• Kim B.K.
      • Cha S.
      • Parks Jr., R.E.
      ). The dissociation constant for slow-onset, tightly binding inhibitors was determined from reaction rates after slow-onset inhibition had occurred according to the equation ν = (k cat × S)/(K m(1 + I/K d) + S), where ν is the steady state reaction rate after the slow-onset inhibition period has reached equilibrium, k cat is the rate at substrate saturation, S is substrate concentration, K m is the Michaelis constant for inosine (38 μm under these conditions), I is inhibitor concentration, and K d is the equilibrium dissociation constant for the tightly inhibited PNP-inhibitor complex (
      • Morrison J.F.
      • Walsh C.T.
      ). For inhibitors without slow-onset properties, fits were made to the same equation but using initial reaction rates.
      Rate Constants for Dissociation of PNP·Immucillin·PO 4 Inhibition of PNP by the immucillins is a two-step process to form the tightly bound complex of PNP (
      • Miles R.W.
      • Tyler P.C.
      • Furneaux R.H.
      • Bagdassarian C.K.
      • Schramm V.L.
      ). The rate of inhibitor release was estimated by the recovery of enzyme activity following dilution of stoichiometric complexes formed by prolonged incubation similar to experiments described earlier for immucillin-H and immucillin-G with bovine PNP (
      • Miles R.W.
      • Tyler P.C.
      • Furneaux R.H.
      • Bagdassarian C.K.
      • Schramm V.L.
      ). Briefly, human PNP (96 μm), inhibitors (105–108 μm), and PO4 (50 mm, pH 7.5) were incubated at 25 °C for 5.5 h to assure equilibrium. Mixtures were diluted 1:500,000 by a 1:500 dilution into 20 mm Tris-HCl (pH 7.5) followed immediately by a 1:1000 dilution into assay mixtures containing 1 mm inosine. The rate constant for dissociation of inhibitors was calculated from fits to the initial regaining of catalytic activity as described previously (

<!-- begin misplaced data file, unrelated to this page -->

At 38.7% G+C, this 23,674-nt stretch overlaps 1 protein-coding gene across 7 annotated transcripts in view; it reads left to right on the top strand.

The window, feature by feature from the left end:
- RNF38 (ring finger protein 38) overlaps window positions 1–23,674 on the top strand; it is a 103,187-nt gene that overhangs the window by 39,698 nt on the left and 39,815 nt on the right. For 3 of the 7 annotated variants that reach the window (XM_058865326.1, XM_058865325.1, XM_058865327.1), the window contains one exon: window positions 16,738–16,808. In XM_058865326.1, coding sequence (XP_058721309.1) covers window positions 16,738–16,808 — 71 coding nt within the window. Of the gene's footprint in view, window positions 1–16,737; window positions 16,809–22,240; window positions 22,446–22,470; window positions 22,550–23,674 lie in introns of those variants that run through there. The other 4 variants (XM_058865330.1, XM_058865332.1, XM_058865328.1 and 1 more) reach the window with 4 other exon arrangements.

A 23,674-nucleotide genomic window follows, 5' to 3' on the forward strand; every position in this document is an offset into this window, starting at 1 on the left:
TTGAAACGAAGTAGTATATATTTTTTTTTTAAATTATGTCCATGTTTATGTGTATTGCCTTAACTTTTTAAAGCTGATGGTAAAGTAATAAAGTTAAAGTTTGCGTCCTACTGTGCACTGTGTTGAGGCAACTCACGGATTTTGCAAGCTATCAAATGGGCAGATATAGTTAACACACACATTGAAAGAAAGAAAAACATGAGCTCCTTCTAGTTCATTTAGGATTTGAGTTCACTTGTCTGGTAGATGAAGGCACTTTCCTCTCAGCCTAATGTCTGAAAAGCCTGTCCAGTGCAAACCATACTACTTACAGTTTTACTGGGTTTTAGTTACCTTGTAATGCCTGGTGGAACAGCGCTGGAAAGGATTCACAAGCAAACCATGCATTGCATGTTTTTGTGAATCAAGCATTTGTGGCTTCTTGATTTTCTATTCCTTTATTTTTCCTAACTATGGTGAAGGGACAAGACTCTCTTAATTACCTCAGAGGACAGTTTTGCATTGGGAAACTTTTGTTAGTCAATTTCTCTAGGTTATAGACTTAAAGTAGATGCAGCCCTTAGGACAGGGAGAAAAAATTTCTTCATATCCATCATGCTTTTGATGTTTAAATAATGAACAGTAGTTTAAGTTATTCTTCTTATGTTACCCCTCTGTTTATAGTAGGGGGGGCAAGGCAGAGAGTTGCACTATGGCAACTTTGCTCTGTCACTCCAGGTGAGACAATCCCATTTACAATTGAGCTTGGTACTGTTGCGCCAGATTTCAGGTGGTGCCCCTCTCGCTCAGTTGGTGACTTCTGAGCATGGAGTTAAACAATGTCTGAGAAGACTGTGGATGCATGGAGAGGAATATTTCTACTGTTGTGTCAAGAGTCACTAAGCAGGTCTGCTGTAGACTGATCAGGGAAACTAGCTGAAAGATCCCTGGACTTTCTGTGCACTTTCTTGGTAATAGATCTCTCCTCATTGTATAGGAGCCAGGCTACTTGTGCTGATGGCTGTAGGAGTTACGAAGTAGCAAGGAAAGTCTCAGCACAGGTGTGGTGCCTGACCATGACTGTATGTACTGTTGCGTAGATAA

• Miles R.W.
      • Tyler P.C.
      • Furneaux R.H.
      • Bagdassarian C.K.
      • Schramm V.L.
      ). These experiments also demonstrate the reversible inhibition caused by immucillins.
      Oral Availability of ImmH and DADMe-ImmH—A solution containing 107 mol (27 μg) of DADMe-ImmH and 3 mg of glucose was pipetted into the mouth of a 32-g Balb-c mouse that had been fasted overnight. The oral uptake of ImmH was measured by pipetting 27 μg in 10 μl of solution onto solid food and fed to mice under observation. Small samples (5 μl) of blood were collected from the tail and added to 6 μl of PBS (140 mm NaCl, 3 mm KCl, 10 mm KHPO4 (pH 7.4)) containing 1 unit of heparin and 0.3% Triton X-100. Control blood samples were collected before administration of immucillins to the mice. The mixture was kept on ice for 25 min and frozen in dry ice/ethanol for storage at –70 °C. For catalytic activity of whole blood samples, 10 μl of the lysate was added to 735 μl of complete reaction mixture containing 1 mm inosine, 50 mm phosphate (pH 7.4), and 60 milliunits/ml xanthine oxidase. After mixing, the reaction progress was followed spectrophotometrically at 293 nm. In separate experiments, samples of tail blood (5 μl) were pipetted into 50 μl of ice-cold PBS, centrifuged in the cold, and resuspended in two additional samples of fresh PBS, and the pellet of washed erythrocytes was finally lysed in 5 μl of PBS containing Triton X-100 and assayed as described above.

      RESULTS AND DISCUSSION

      Inhibition of PNP by Immucillins—Human PNP was inhibited by ImmG, ImmH, and 8-aza-ImmH to give equilibrium dissociation constants (K d) of 42, 56, and 180 pm, respectively (see Fig. 1). The kinetic properties exhibited slow-onset, tight-binding inhibition typical of inhibition by compounds that resemble transition state analogues (
      • Morrison J.F.